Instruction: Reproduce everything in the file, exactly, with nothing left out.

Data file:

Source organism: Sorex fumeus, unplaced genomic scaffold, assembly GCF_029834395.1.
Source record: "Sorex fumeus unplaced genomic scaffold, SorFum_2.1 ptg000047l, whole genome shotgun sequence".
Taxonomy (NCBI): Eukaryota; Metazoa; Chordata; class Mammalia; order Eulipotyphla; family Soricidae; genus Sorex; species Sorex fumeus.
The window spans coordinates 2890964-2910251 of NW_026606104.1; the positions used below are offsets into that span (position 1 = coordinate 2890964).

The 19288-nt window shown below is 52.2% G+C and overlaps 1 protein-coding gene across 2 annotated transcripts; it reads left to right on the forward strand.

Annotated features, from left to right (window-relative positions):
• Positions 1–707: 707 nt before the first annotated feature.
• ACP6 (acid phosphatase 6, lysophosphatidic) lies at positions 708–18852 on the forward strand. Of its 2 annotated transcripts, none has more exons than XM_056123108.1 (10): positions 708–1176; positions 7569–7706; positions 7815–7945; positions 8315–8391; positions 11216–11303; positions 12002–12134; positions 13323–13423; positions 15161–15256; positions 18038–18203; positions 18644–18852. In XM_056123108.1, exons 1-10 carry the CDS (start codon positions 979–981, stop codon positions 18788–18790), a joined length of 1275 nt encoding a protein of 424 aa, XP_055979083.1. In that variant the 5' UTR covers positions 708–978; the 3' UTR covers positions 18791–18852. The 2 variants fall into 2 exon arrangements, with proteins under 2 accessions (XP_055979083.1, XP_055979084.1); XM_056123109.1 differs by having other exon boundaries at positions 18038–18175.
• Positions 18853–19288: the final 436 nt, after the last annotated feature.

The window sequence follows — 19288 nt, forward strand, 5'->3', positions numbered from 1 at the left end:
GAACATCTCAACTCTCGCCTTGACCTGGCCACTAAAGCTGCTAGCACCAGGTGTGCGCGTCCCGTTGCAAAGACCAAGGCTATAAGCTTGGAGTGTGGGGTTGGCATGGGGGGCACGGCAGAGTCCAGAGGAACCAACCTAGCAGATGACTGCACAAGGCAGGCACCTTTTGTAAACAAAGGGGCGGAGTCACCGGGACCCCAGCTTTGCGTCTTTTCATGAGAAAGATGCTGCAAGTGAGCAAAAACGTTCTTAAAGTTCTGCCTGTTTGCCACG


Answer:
Source organism: Sorex fumeus, unplaced genomic scaffold, assembly GCF_029834395.1.
Source record: "Sorex fumeus unplaced genomic scaffold, SorFum_2.1 ptg000047l, whole genome shotgun sequence".
Taxonomy (NCBI): Eukaryota; Metazoa; Chordata; class Mammalia; order Eulipotyphla; family Soricidae; genus Sorex; species Sorex fumeus.
The window spans coordinates 2890964-2910251 of NW_026606104.1; the positions used below are offsets into that span (position 1 = coordinate 2890964).

The 19288-nt window shown below is 52.2% G+C and overlaps 1 protein-coding gene across 2 annotated transcripts; it reads left to right on the forward strand.

Annotated features, from left to right (window-relative positions):
• Positions 1–707: 707 nt before the first annotated feature.
• ACP6 (acid phosphatase 6, lysophosphatidic) lies at positions 708–18852 on the forward strand. Of its 2 annotated transcripts, none has more exons than XM_056123108.1 (10): positions 708–1176; positions 7569–7706; positions 7815–7945; positions 8315–8391; positions 11216–11303; positions 12002–12134; positions 13323–13423; positions 15161–15256; positions 18038–18203; positions 18644–18852. In XM_056123108.1, exons 1-10 carry the CDS (start codon positions 979–981, stop codon positions 18788–18790), a joined length of 1275 nt encoding a protein of 424 aa, XP_055979083.1. In that variant the 5' UTR covers positions 708–978; the 3' UTR covers positions 18791–18852. The 2 variants fall into 2 exon arrangements, with proteins under 2 accessions (XP_055979083.1, XP_055979084.1); XM_056123109.1 differs by having other exon boundaries at positions 18038–18175.
• Positions 18853–19288: the final 436 nt, after the last annotated feature.

The window sequence follows — 19288 nt, forward strand, 5'->3', positions numbered from 1 at the left end:
GAACATCTCAACTCTCGCCTTGACCTGGCCACTAAAGCTGCTAGCACCAGGTGTGCGCGTCCCGTTGCAAAGACCAAGGCTATAAGCTTGGAGTGTGGGGTTGGCATGGGGGGCACGGCAGAGTCCAGAGGAACCAACCTAGCAGATGACTGCACAAGGCAGGCACCTTTTGTAAACAAAGGGGCGGAGTCACCGGGACCCCAGCTTTGCGTCTTTTCATGAGAAAGATGCTGCAAGTGAGCAAAAACGTTCTTAAAGTTCTGCCTGTTTGCCACG